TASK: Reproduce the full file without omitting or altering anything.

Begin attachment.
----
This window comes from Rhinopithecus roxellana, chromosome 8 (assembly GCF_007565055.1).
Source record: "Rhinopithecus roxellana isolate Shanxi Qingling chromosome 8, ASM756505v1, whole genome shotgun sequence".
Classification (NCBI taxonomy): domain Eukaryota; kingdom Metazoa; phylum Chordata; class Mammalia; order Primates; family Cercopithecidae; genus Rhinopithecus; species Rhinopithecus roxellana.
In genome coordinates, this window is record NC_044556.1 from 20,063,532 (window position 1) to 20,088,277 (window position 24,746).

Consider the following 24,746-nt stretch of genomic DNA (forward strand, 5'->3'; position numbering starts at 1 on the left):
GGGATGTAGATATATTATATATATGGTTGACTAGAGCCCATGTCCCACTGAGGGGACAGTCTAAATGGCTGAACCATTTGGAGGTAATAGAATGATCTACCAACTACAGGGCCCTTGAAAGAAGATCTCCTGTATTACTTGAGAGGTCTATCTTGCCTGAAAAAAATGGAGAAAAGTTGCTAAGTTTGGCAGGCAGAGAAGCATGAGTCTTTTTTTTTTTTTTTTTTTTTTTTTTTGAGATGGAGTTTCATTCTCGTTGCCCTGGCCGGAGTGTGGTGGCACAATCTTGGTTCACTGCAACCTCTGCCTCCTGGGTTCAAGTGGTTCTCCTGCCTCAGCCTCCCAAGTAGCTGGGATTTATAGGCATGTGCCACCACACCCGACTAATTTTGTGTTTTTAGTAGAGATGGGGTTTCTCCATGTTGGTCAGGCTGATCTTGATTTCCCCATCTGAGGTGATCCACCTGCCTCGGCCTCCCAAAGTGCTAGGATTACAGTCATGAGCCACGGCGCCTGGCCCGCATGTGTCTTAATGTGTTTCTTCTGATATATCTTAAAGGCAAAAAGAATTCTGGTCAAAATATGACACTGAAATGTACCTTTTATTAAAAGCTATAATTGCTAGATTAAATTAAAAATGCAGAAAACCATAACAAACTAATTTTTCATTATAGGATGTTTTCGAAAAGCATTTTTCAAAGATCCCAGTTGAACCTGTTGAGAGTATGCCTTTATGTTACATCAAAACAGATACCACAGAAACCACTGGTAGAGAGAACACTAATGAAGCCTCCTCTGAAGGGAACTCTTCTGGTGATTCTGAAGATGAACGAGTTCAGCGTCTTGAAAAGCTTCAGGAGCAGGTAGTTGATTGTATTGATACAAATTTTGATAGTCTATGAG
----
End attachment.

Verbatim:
This window comes from Rhinopithecus roxellana, chromosome 8 (assembly GCF_007565055.1).
Source record: "Rhinopithecus roxellana isolate Shanxi Qingling chromosome 8, ASM756505v1, whole genome shotgun sequence".
Classification (NCBI taxonomy): domain Eukaryota; kingdom Metazoa; phylum Chordata; class Mammalia; order Primates; family Cercopithecidae; genus Rhinopithecus; species Rhinopithecus roxellana.
In genome coordinates, this window is record NC_044556.1 from 20,063,532 (window position 1) to 20,088,277 (window position 24,746).

Consider the following 24,746-nt stretch of genomic DNA (forward strand, 5'->3'; position numbering starts at 1 on the left):
GGGATGTAGATATATTATATATATGGTTGACTAGAGCCCATGTCCCACTGAGGGGACAGTCTAAATGGCTGAACCATTTGGAGGTAATAGAATGATCTACCAACTACAGGGCCCTTGAAAGAAGATCTCCTGTATTACTTGAGAGGTCTATCTTGCCTGAAAAAAATGGAGAAAAGTTGCTAAGTTTGGCAGGCAGAGAAGCATGAGTCTTTTTTTTTTTTTTTTTTTTTTTTTTTGAGATGGAGTTTCATTCTCGTTGCCCTGGCCGGAGTGTGGTGGCACAATCTTGGTTCACTGCAACCTCTGCCTCCTGGGTTCAAGTGGTTCTCCTGCCTCAGCCTCCCAAGTAGCTGGGATTTATAGGCATGTGCCACCACACCCGACTAATTTTGTGTTTTTAGTAGAGATGGGGTTTCTCCATGTTGGTCAGGCTGATCTTGATTTCCCCATCTGAGGTGATCCACCTGCCTCGGCCTCCCAAAGTGCTAGGATTACAGTCATGAGCCACGGCGCCTGGCCCGCATGTGTCTTAATGTGTTTCTTCTGATATATCTTAAAGGCAAAAAGAATTCTGGTCAAAATATGACACTGAAATGTACCTTTTATTAAAAGCTATAATTGCTAGATTAAATTAAAAATGCAGAAAACCATAACAAACTAATTTTTCATTATAGGATGTTTTCGAAAAGCATTTTTCAAAGATCCCAGTTGAACCTGTTGAGAGTATGCCTTTATGTTACATCAAAACAGATACCACAGAAACCACTGGTAGAGAGAACACTAATGAAGCCTCCTCTGAAGGGAACTCTTCTGGTGATTCTGAAGATGAACGAGTTCAGCGTCTTGAAAAGCTTCAGGAGCAGGTAGTTGATTGTATTGATACAAATTTTGATAGTCTATGAG